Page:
The “UTeach” model for training aspiring math and science teachers will be launched at a state university outside of Dallas, as part of a growing effort to replicate the program on college campuses around the country.
UTeach, developed at the University of Texas at Austin, places an unusually strong emphasis on the recruitment of math and science majors to the teaching profession. It heavily involves faculty from the math and science departments at the Austin campus in teaching future educators in both core content and pedagogy—as opposed to leaving those duties to faculty from the education school—and it also gives enrollees a lot of exposure to the rigors of teaching through classroom observation. Backers of UTeach say its record of producing teachers who stick with the profession is especially strong; about 80 percent are still in their teaching jobs after 5 years, according to program officials.
A few years ago, a nonprofit in Dallas, the National Math and Science Initiative, set out to replicate that model around the country by offering to give grant support to teacher colleges to refashion their systems in the UTeach approach. This week, the NMSI awarded a $1.4 million grant to establish a UTeach-style program at the University of Texas at Arlington. Much of the funding will come from the Texas Instruments Foundation and the Michael and Susan Dell Foundation. The CEO of NMSI is Tom Luce, who served as a top education official in the administration of President George W. Bush.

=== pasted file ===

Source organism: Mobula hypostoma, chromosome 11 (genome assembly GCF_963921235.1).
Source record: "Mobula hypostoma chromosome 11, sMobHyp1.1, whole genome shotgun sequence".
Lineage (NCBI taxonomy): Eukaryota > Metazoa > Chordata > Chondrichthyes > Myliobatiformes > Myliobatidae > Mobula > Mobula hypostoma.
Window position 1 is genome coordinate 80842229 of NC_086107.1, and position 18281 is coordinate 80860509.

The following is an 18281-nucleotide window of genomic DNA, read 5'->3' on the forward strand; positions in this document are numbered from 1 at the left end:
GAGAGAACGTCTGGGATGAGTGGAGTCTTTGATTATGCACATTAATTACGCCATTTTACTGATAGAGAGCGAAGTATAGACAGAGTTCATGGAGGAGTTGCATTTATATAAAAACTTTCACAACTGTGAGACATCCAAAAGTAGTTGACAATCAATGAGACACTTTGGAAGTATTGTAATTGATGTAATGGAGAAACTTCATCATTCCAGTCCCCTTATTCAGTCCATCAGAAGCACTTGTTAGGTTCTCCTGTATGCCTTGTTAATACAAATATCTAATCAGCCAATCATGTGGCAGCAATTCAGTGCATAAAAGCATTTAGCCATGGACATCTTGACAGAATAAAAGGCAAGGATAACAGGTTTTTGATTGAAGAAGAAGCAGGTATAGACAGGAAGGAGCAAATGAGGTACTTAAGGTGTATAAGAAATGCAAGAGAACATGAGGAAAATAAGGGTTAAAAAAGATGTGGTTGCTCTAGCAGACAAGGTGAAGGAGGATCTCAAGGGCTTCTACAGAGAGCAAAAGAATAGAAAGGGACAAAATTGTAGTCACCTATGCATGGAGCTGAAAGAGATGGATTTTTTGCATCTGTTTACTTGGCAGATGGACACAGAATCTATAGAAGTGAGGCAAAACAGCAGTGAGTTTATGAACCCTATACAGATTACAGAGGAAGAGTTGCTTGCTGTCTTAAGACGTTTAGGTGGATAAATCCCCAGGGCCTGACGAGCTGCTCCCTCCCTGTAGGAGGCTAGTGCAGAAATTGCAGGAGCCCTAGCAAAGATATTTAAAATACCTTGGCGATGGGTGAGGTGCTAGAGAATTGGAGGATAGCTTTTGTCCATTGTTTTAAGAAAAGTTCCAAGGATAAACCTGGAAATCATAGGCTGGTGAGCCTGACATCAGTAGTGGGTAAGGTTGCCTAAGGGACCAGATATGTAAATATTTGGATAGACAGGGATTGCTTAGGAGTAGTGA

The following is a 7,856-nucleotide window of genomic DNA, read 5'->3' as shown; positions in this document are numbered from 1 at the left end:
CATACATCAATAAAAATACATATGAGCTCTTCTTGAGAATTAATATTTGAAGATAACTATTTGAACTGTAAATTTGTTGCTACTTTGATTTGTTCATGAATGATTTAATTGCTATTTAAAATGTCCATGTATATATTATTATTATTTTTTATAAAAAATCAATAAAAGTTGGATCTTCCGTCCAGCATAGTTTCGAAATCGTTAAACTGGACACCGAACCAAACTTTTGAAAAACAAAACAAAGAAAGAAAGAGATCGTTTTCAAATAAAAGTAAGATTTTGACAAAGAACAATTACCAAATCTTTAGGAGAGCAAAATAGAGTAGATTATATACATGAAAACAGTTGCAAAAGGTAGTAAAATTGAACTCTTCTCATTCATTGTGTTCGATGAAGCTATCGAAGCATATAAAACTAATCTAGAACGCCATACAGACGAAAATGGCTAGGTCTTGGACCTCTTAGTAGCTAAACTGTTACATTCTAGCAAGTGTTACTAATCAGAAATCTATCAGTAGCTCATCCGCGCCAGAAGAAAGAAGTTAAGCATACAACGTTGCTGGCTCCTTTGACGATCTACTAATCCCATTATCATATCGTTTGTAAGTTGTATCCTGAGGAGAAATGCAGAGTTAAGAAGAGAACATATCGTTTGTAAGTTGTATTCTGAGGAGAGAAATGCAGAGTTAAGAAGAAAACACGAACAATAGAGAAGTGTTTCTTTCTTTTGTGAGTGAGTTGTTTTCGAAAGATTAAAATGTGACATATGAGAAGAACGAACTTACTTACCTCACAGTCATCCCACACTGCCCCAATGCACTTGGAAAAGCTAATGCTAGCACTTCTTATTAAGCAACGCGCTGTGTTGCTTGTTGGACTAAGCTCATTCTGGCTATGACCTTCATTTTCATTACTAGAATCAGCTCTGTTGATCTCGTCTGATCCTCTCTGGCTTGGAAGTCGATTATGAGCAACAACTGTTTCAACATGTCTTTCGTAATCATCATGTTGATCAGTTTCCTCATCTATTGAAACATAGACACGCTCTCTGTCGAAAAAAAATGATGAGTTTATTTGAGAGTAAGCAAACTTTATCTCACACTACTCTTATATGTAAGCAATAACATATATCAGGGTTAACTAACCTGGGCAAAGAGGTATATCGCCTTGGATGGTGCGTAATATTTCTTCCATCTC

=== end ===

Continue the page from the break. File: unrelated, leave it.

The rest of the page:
In addition, existing UTeach-style programs at the University of North Texas and UT-Dallas will be expanded, with the backing of the TI Foundation.
Since 2007, the UTeach model has been replicated at 13 institutions around the country with NMSI support. By the initiative’s count, that means 1,500 math and science majors have joined the profession.
If you’re at a campus that has implemented the UTeach model, what have been the results so far? What are the drawbacks and benefits to overhauling a teacher education system? Is it worth the investment?
A version of this news article first appeared in the Curriculum Matters blog.